Written by Danielle Alexander, Contributing Writer, Classical Wisdom
The horse features relatively heavily in Greek mythology, with Hesiod referring to a horse during his invocation to the Heliconian Muses at the start of his Theogony.
Thus it comes as no surprise that the ancients, who placed their greatest stories and symbols in the night sky, identified a horse by the name of constellation Pegasus. Yet which myth does it refer to? That, of course, is a trickier question.
It could be a reference to a metamorphosed maiden named Hippe, having taken the equine shape when fleeing her father, knowing he would violently disapprove of her out-of-wedlock pregnancy, despite its divine lineage – the young girl had been seduced by a son of Helen of Troy, Aoiles.
Artemis, feeling pity for the woman who had been pious for so many years, hid her in the sky. The backside of the horse is never seen as to conceal her female form.
A total of 18 stars create this half-horse constellation, its equine shape identified by a distinctive square. (Equine is taken loosely, for the ancients had creative imaginations and I have to strain to find the “horse”.)
Its most famous star is Andromedae, located in the north-eastern corner of square, but its brightest star has Arabian etymology. It is known as Homam (“lucky star of the hero”), potentially memorializing an Arabic hero said to have mounted the divine steed, or sometimes as Hammam (‘whisperer’) in reference to the secret ancient art of horse whispering.
This constellation can be seen galloping into midnight culmination during September in the Northern Hemisphere and some middle-latitude Southern locations.
Anonymous ancient sources claim it could potentially portray Pegasus, the winged steed of Bellerophon that sprung from the head of Medusa, despite a lack of twinkling wings.
The story goes that a Greek queen by the name of Anteia fell in love with hero Bellerophon, but he refused her advances. In retaliation – and fear he would speak of the incident to her husband – she accused Bellerophon of rape. Fortunately for the accused, the King had taken a liking to the man and did not wish to punish him directly.
So, he gave Bellerophon a seemingly impossible but highly honorable task: to defend the king’s daughter’s honor against the torturous Chimera.
Against all odds, Bellerophon was victorious, but ultimately committed hubris – he sought to transgress the realm of mortals to reach the home of the gods, Mount Olympus. He was hurled from his horse at the boundary. As Bellerophon cascaded through the sky to his death, the story goes that the horse sailed through the heavens and remained in the stars.
The Greeks were not alone in their desire to find familiar things among the twinkling stars of the mysterious abyss above us. Astronomical knowledge has been identified in prehistory, arising from the observation and tracking of the stars to situate peoples and their cultures within the cosmos.
Narratives then evolved over time, with the earliest Greek sources being Hesiod and Homer, valued highly for their insight to ancient cosmology. The constellation narratives developed slowly, from generation to generation, and likely took form during the transition from oral to written transmission, but to what is extent is unknown.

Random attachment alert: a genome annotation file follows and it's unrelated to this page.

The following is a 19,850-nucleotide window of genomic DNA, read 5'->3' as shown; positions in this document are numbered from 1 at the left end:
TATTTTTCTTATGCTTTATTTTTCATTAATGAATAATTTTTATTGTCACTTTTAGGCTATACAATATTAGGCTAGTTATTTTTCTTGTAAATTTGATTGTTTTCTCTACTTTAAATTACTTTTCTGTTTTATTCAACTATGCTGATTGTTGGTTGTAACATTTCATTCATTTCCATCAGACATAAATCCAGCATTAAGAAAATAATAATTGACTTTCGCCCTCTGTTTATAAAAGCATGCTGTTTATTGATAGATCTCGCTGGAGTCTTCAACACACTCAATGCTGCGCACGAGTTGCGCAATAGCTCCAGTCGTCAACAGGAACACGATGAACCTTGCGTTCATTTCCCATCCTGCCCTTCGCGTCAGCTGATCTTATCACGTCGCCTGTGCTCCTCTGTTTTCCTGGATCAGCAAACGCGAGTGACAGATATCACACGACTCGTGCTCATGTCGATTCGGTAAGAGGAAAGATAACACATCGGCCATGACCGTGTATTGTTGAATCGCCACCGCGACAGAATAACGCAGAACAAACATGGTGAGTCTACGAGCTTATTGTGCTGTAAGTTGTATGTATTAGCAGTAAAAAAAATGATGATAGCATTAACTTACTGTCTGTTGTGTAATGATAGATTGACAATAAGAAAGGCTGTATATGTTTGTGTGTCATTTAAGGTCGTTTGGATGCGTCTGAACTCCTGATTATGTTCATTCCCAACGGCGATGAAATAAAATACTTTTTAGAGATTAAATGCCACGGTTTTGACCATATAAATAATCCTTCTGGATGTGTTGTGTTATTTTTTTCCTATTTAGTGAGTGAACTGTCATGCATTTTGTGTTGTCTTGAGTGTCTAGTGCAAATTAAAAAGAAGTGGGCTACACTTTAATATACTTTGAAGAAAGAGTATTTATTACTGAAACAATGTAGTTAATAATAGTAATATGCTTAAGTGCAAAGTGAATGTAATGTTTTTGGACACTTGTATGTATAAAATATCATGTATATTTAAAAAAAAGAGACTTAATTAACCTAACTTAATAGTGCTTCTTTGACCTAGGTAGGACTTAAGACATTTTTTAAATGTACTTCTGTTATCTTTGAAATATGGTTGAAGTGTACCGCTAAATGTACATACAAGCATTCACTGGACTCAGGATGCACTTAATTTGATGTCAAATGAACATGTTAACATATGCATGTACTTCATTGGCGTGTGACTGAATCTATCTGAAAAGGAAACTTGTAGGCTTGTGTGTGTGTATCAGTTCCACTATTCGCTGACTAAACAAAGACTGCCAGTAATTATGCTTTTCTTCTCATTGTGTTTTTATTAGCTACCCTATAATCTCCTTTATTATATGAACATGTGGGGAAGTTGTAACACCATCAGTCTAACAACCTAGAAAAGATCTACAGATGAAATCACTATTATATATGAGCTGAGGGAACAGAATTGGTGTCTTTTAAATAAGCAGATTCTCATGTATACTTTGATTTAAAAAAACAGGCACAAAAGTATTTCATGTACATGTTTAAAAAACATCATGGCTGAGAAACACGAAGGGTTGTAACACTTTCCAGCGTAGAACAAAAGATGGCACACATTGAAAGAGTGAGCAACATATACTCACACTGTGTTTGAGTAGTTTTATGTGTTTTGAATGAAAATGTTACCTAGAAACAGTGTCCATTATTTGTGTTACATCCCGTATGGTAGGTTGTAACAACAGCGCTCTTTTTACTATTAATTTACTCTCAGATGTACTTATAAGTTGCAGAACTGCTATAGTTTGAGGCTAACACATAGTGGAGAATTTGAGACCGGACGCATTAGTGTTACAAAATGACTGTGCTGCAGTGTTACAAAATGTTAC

Myth is both molded by culture and molds it, predominantly through art – Classical astronomical art is still recognized in modern astronomical artwork and naming processes.
Today, there are 88 constellations officially recognized by the International Astronomical Union, and many of them have been accepted since Ptolemy’s The Almagest (A.D 150). Constellations often originate in older lands, defined by the Mesopotamians between 1300-1000 BC, but the Greek astral mythos canon was solidified by Eratosthenes in a work now lost to us.
Even though the Greeks were late to the constellation conversation (500 BC) – and received a lot of their knowledge from their Eastern neighbors – it was the Greeks that introduced the word katasterismos or catasterism; the process of being set in the heavens. Despite knowing many constellations for the purposes of navigation and indication of seasonal change, many extravagant mythic connections were added later.
The horse was domesticated on the Eurasian Steppes during the 4th millennium BC and gradually dispersed through the Near East and Mediterranean. The domesticated horse was expensive to purchase and maintain, yet quickly became important in many aspects of the ancient life (warfare, travel, sports, and hunting), despite being largely limited to the privileged class.
The second-highest rank in Athens was that of hippeis or ‘horse-owner’; therefore, the horse was a status symbol. Chariot racers were also very popular and took place in arenas known as ‘Hippodromes’. There were also other equid-related sporting activities, such as horseback acrobatics and horseback javelin throws.
It was said that Poseidon was the father of all horses, so they were often ritually sacrificed through drowning, and most frequently in funerary ceremonies. These customs, predominantly displayed in Homer’s Illiad with the extravagant funeral of Patroclus, can be dated back to Mycenaean times.
For the modern reader, the horse is no longer a vital part of daily life. Horses are associated with the countryside, a different lifestyle than the one most of us are used to. Or they are simply kept in paddocks and rode along country roads. Thus, it’s easy to lose sight of the importance of the horse for the ancients and why it features heavily in mythologies across the world.
Through astronomy, the ancient Greeks immortalized the horse, providing it with an eternal field of stars to gallop through, its mane flowing in the abyss of night.